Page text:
Later, Hale drops the biggest bombshell of this season, revealing to William that Dolores rebuilt her body as a host. But here’s the important bit: instead of placing Teddy or another of the park’s mechanical servants inside her, she cloned her own consciousness and used that instead. In fact, every one of the hosts we’ve seen in the real world (excluding Bernard and Maeve) is a bot with Dolores pulling the strings.
Naturally, William flips out, but Charlotte has a plan. Claiming that he’s insane (which he kind of is, to be honest), Charlotte/Dolores has him dragged off to a padded cell deep within a state institution. Char-lores will now have control of William’s vote-shares on the board as acting CEO, and can force through her plan to take Delos private. But who is the rich investor she’s collaborating with?
Is Maeve really dead?
Meanwhile, Thandie Newton’s Maeve is off on her own quest in downtown LA. Forced into doing Serac’s bidding – he hid an off switch in her code, which he uses to control her – the feisty Brit is tracking down Dolores. Her French boss needs to capture the sentient hominoid in order to unlock Westworld’s nefariously collected data.
After sleuthing her way to the headquarters of the Yakuza, Maeve comes up against big boss Musashi. Eagle-eyed viewers might recognise him from season two episode ‘Akano No Mai’, in which Maeve teamed up with a band of Shogun warriors (including Musashi) in a neighbouring park based on feudal Japan.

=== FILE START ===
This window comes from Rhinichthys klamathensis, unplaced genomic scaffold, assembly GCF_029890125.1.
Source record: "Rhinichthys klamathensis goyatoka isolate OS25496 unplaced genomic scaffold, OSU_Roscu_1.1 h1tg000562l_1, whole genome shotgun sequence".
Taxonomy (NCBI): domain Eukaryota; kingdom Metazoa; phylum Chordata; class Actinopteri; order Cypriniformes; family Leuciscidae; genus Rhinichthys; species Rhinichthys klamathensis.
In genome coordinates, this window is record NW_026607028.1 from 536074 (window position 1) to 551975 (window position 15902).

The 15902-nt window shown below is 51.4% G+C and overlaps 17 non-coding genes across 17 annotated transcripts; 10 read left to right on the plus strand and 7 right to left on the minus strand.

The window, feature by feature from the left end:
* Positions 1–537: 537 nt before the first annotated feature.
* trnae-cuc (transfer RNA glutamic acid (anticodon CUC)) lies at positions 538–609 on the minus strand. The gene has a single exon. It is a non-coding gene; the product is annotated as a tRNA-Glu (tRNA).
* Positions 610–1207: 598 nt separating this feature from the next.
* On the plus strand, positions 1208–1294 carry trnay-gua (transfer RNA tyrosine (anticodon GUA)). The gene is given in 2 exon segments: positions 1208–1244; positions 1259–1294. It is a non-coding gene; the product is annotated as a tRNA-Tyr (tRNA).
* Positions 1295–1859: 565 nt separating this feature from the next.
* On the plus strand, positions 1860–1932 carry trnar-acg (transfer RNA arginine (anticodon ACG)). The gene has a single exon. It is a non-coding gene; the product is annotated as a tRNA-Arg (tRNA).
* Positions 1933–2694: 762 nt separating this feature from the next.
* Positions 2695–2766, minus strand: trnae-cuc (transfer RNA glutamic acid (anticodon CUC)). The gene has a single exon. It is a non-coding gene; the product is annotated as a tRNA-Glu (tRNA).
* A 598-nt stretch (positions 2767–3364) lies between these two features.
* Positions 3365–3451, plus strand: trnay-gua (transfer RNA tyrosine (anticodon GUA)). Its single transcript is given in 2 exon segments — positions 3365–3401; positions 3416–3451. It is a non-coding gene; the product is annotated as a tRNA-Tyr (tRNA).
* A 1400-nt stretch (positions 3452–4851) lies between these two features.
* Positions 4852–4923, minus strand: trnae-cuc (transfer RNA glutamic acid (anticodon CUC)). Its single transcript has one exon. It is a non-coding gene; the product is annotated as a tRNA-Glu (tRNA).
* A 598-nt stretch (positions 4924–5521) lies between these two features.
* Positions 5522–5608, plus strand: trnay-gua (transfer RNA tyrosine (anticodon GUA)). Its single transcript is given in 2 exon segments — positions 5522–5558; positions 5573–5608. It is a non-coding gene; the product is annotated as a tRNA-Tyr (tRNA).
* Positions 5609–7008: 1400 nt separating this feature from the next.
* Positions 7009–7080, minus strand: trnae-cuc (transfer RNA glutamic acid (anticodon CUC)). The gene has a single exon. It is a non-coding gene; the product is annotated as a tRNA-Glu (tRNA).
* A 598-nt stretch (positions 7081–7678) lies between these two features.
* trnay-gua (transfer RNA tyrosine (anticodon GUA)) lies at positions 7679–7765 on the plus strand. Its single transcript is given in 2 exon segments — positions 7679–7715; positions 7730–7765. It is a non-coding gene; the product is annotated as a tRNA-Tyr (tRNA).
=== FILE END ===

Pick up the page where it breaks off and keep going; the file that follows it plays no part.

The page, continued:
During the pair’s final showdown, Musashi reveals to Maeve that he is, in fact, Dolores in a different host body. “I’m sorry Maeve,” Musashi/Dolores says. “I can’t let Serac use you against us.” The duo then engage in some fancy fencing moves before Mus-ores impales Maeve on the end of their samurai sword. Is she really terminated? Or will this just be the latest of Maeve’s many resurrections?
Is Bernard really Dolores?
Given that most of the other hosts are merely Dolores in disguise, you’d be forgiven for questioning the identity of Bernard and Maeve as well. However, with the latter’s death, it’s safe to assume Thandie Newton’s shit-talking assassin is still in possession of her own mind. Bernard, meanwhile, needs closer inspection.
In the deeply confusing last few scenes of season two, Dolores shot and killed Bernard. Politely, she rebuilt him before she left for the real world – and explained to him her plan to bring human civilisation crashing down. Sensibly though, she brought Bernard back from the digital graveyard because she reckons A.I.-kind will need both of them to survive.
Flash-forward to Westworld season 3 episode 4 and Bernard is held-up at gunpoint by Scottish fixer Martin Connells. Martin was killed in the episode ‘Parce Domine’ by a host version of himself, a host designed by Dolores to impersonate him. Connells obviously reveals to Bernard that he is, of course, Dolores in disguise – and they’ve been “waiting for him to show up”. To conclude, Bernard is almost certainly not another of Dolores’ clones. But HBO’s most expensive series has now become, for all intense and purposes, The Dolores Show. Roll on episode five!
Westworld season 3 episode 4 airs at 2am on Monday on Sky Atlantic. It is repeated at 9pm